Qatar health official calls for lockdown as COVID cases rise | Coronavirus pandemic News
Ahmed al-Mohammed of the Hamad Medical Corporation says a return to full lockdown is the best way to stem the spread of the virus.
A Qatari health official has called for a full lockdown in the country to stem the spread of the coronavirus as the country continues to report an increasing number of infections on a daily basis.
Ahmed al-Mohammed, acting chairman of Hamad Medical Corporation (HMC) Intensive Care Units, said on Monday that Qatar was witnessing a peak in the number of cases since the first wave, including a reportedly large number of infections among children under the age of 14.
“The number of cases in the intensive care units in February was 53. We now have more than 300 cases,” al-Mohammed said in an interview on Qatar TV. “Look at the jump [in the number of cases] over the past few months. Even during the peak of the pandemic last year, we didn’t have that many cases in intensive care.”
On Tuesday, the country reported 720 new cases and three deaths with daily totals steadily rising in recent weeks. Since the start of the pandemic, Qatar has reported more than 1.7 million positive cases, including 289 deaths.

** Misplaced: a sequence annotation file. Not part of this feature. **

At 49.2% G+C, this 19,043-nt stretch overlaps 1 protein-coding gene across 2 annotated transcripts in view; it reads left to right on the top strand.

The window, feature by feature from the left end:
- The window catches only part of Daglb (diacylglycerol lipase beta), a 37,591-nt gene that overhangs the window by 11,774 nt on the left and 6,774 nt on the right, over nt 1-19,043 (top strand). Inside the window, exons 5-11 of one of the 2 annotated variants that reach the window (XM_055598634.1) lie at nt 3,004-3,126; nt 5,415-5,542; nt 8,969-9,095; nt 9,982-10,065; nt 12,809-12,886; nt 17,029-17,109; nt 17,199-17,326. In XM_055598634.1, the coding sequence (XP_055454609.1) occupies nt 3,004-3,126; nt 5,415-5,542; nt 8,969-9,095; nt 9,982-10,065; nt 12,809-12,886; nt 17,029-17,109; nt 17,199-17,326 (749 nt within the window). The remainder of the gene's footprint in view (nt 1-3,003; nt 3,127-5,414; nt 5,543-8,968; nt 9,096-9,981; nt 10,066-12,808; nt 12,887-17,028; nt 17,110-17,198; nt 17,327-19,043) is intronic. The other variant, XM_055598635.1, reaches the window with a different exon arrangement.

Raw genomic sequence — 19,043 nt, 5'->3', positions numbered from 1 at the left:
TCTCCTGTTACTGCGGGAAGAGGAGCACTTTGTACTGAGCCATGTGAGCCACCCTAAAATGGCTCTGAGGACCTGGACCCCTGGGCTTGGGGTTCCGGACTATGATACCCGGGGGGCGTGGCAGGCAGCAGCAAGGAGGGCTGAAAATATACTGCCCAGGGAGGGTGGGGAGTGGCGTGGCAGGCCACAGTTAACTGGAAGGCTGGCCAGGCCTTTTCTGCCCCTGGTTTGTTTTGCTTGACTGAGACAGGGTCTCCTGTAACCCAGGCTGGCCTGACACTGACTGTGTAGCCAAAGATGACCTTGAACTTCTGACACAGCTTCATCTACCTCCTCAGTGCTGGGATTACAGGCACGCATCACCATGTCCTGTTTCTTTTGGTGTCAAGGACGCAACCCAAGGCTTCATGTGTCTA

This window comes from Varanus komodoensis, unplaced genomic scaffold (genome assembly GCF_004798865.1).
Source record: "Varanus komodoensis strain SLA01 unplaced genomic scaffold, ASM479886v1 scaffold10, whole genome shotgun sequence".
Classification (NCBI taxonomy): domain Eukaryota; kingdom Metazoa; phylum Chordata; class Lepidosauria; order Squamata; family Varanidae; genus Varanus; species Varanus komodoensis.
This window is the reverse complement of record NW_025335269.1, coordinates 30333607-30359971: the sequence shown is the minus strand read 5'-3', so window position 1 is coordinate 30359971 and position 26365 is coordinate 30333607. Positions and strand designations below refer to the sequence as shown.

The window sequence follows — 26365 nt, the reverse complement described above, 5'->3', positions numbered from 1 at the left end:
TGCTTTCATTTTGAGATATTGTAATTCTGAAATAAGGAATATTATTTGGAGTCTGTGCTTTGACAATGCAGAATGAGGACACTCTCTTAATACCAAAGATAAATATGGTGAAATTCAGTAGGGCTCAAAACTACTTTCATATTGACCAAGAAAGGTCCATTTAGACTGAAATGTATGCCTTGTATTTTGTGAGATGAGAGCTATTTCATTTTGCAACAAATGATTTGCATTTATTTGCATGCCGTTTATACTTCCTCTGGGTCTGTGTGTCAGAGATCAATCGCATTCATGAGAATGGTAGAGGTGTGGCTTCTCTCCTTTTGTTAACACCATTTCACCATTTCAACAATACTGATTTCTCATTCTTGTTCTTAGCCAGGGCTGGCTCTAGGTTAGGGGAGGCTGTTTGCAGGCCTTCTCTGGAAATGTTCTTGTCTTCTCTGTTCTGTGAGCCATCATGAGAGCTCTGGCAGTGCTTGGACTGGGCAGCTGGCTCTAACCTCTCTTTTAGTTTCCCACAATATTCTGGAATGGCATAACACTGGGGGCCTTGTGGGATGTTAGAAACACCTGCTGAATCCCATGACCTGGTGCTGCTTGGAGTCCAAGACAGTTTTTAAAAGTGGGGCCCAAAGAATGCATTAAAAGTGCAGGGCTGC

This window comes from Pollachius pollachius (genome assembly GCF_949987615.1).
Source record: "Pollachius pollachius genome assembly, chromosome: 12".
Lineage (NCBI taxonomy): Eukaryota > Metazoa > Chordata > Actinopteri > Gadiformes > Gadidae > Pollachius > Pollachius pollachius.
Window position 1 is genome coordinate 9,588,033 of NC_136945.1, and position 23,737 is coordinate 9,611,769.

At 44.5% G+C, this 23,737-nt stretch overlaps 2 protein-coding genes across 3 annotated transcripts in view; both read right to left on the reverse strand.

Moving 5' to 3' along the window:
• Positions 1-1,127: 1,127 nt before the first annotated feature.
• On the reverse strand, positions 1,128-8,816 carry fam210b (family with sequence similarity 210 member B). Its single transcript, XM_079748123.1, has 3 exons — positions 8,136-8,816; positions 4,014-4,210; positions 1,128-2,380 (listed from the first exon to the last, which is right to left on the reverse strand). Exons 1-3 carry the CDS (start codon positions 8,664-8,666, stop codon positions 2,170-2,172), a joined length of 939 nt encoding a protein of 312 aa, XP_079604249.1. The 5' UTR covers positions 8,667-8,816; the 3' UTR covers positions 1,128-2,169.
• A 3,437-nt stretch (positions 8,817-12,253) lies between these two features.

“A full lockdown, such as what we had last summer where the roads were empty and people worked from home, is the best way to stem the spread of the virus,” al-Mohammed said.
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“As long as people continue to interact with one another, attend workplaces and gather at events, the virus will continue to spread. We did not witness such numbers at the peak of the first wave.
“To put this into perspective, at the peak of the first wave in May 2020, we had about 220 patients in intensive care. It is clear that people are becoming sicker and experiencing more severe symptoms in this second wave of the virus.”
Qatar’s Ministry of Public Health said the circulation of the UK variant of the coronavirus has contributed significantly to the increasing number of cases.
Last week, Qatar announced a series of coronavirus-related restrictions on education, leisure and business activities, including closing gyms and restricting restaurant capacity.
Last month, authorities announced a 32-point plan to curb the surge that raised fears of a new wave of infections.